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Biblical Anthropology, the Key to Some Religious Problems

By J.H. Garrison

      PERHAPS the symbol or character that would most fitly represent this age is the interrogation point. It is an age of profound questioning of everything in the heavens above and in the earth beneath. There is nothing so sacred or so venerable as to escape the interrogation point. The three great questions of this age, and of the ages, are:

               1. What is man, what kind of a being is he?

               2. Who is Christ, and the God whom He reveals?

               3. What salvation or destiny has He prepared for man?

               The man that is not interested in these questions gives evidence of partial, or total, obscuration of that which is most distinctive of our human nature--its rational and moral faculties.

               It is proof of the superiority of the Bible to all other books in the world, that it is the only book that furnishes satisfactory answers to these great questions; and in that fact, in my judgment, lies [461] the Bible's supreme claim to the confidence and acceptance of men, and also its character for an assured immortality in the literature of the world. The fact that this book alone, among all the volumes and tomes of the libraries of the world, answers these three great questions of the human soul, makes it the Book of books. Think you that the destructive critics are likely to overthrow such a book as this? And the sooner we come to recognize the fact that it is because the Bible speaks to the human heart as no other book does on these great themes, that it is a Divine book, the sooner we will cease to be alarmed at the inquiries and investigations concerning its genuineness. The fact that the Bible opens to us more windows in heaven than all the libraries of the earth, and has a dynamic force which they do not possess, is the reason why it has such a hold upon our humanity, and the reason why we need entertain no fears whatever as to its destiny. Its safety is secure. We may look on undaunted at all the crucial investigations it is now undergoing at the hands of critics. A book that brings satisfactory answers to these great questions, the world will not easily let go. Until somebody invents a better book--one that will furnish more satisfactory answers to these vital questions--the world will hold on to the Bible.

               Now let us test this old Book on one of these questions I have suggested, namely, "What is man?" If we put the question to materialistic science for an answer--that part of science which takes no note of [462] man's spiritual nature or of the phenomena associated therewith--the answer is, "Man is a splendid animal. He stands at the very summit of the animal creation. He is a piece of finely organized clay. He is a marvelous organism; but at death he is dissolved back into his original elements, and that is all there is of him. There is no part of him that survives the grave, for we have analyzed him scientifically, and we find nothing in him but the material." Are you satisfied with that answer? Does it meet the demands of your heart? Nay, it does not meet the demands of your reason. If that is all there is of man, why these longings and aspirations after something better, something higher? Why would God mock us by putting in our hearts this deathless aspiration, to end only in the grave?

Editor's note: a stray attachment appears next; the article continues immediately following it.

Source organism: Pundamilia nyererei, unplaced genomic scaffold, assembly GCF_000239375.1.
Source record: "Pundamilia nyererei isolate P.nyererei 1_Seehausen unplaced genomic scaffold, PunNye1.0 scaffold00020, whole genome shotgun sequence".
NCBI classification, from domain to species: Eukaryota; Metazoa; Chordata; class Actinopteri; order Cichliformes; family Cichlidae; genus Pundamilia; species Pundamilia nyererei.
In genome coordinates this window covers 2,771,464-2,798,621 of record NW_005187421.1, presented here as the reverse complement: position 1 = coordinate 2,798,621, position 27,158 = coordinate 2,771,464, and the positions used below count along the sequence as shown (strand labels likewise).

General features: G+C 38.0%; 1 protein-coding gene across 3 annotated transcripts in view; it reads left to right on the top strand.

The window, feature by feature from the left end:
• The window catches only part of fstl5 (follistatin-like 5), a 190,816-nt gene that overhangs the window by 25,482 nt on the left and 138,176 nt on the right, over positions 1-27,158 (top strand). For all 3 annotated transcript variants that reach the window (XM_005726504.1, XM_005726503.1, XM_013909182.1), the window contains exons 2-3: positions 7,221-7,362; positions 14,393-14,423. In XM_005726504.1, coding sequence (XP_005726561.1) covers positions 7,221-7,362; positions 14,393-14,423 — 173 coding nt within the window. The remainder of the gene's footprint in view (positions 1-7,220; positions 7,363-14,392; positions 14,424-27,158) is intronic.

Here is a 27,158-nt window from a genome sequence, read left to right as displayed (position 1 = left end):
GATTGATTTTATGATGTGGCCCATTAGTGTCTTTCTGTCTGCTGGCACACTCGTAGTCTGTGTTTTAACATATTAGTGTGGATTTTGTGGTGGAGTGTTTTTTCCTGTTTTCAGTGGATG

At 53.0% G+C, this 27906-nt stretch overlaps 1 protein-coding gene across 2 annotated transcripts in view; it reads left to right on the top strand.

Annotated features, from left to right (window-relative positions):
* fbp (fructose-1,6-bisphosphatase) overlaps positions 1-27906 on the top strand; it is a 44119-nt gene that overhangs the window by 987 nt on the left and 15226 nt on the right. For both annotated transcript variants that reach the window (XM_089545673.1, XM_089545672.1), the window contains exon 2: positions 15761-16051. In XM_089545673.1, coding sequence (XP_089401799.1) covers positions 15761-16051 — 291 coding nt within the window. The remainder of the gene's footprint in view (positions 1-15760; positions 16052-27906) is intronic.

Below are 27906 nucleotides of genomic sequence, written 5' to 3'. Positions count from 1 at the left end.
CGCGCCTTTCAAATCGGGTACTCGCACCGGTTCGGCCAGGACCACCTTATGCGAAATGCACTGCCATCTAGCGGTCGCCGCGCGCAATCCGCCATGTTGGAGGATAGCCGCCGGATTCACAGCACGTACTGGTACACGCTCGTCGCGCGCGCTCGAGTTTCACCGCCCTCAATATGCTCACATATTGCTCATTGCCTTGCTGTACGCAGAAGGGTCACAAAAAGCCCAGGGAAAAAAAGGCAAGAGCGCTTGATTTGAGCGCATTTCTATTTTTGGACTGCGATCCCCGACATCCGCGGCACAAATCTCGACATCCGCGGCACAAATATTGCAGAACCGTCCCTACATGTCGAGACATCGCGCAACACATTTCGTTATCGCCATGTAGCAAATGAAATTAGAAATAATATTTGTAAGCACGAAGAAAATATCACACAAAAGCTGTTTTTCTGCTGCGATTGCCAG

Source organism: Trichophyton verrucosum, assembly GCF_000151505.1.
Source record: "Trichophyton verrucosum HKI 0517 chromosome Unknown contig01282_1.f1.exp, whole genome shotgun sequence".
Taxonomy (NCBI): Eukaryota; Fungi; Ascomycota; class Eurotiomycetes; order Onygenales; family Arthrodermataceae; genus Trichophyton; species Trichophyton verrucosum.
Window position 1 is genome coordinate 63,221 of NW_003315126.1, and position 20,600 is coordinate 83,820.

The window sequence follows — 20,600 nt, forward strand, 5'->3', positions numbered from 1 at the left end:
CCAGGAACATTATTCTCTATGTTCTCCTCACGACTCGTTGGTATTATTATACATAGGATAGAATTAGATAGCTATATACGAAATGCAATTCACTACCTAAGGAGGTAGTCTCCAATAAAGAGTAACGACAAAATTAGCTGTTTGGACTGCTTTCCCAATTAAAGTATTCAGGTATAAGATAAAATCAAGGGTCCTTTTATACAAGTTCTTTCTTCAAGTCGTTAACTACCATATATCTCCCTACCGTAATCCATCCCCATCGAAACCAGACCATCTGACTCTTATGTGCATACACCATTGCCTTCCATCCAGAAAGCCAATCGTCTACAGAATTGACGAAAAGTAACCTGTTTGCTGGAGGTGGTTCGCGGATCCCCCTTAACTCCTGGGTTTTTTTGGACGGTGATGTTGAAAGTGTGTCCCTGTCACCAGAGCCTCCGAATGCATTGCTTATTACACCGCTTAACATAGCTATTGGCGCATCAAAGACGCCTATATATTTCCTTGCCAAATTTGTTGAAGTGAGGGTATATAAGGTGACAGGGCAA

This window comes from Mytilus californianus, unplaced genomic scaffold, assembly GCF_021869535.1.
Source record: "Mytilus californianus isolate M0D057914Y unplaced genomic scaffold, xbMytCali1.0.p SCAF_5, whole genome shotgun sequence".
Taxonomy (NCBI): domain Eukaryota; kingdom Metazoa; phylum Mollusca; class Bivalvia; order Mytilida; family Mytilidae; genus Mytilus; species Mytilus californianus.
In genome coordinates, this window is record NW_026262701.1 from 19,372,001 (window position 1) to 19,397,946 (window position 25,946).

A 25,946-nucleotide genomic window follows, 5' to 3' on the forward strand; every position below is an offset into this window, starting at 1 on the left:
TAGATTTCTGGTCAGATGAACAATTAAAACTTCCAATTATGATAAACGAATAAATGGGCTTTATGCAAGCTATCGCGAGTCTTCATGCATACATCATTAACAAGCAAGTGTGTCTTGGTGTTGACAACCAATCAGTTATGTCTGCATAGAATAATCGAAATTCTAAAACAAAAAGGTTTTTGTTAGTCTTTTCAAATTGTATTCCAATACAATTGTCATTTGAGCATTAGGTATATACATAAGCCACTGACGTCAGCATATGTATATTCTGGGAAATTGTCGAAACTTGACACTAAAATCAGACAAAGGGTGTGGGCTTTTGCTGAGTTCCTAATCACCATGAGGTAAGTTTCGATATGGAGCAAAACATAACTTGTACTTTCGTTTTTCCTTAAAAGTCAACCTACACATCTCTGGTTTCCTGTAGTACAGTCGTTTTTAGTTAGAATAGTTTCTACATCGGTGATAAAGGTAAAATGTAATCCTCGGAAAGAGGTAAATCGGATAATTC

Turn from materialism, and make your inquiry of Agnosticism, "What is man?" and it replies with a show of modesty: "We do not know that there is, or that there is not, anything in man that will survive the grave. We do not know that there is any God. If there be a God, He is unknowable. The whole question of God's existence and man's destiny lies beyond the range of any evidence we can accept. We do not know." Does that satisfy? Are you willing to take that to the death-bed of your dying mother and read it? Are you willing to lie down on your own death-bed with only that for a pillow? No; you turn away heart-sick from science and philosophy, and, turning to the old Bible your mother [463] loved so well, you open its lids, and on its faded pages, bearing, it may be, the tear-stains of your mother or of your father, you read the answer to the question, "What is man?" in these marvelous words I have quoted: "Let us make man in our image, after our likeness. . . . So God created man in his own image, in the image of God created he him; male and female created he them."

               These are, indeed, wonderful words. We fail to be startled at them and their wonderful significance only because of their familiar sound. Prof. Caird, in his "Evolution of Religion," sees in Greek art, sculpture and poetry, evidence that the Grecian mind recognized in man a higher expression of Divinity than was to be found in the works of nature, and argues that the Greek religion was therefore an upward step from the grosser idolatry of the East in the direction of monotheism. I ask you to consider the fact that the author of Genesis, whoever he may have been, writing centuries before Grecian philosophy had reached its acme, not only recognized the one true God, but saw in man an incarnation of Divinity, and rose to the sublime thought, above all pantheism and idolatry, that "man is created in the image of God." Now let us approach that passage reverently, while we ask in what sense it can be true that man, whom science pronounces to be simply clay, is akin to God, and has been made in His likeness. It can not be that he is in the corporeal image of God, for "God is a spirit," and, for that matter, [464] man is a spirit too. He may exist in the body or out of the body; it is no essential part of man. It is, therefore, in his immaterial nature that he must look for this likeness.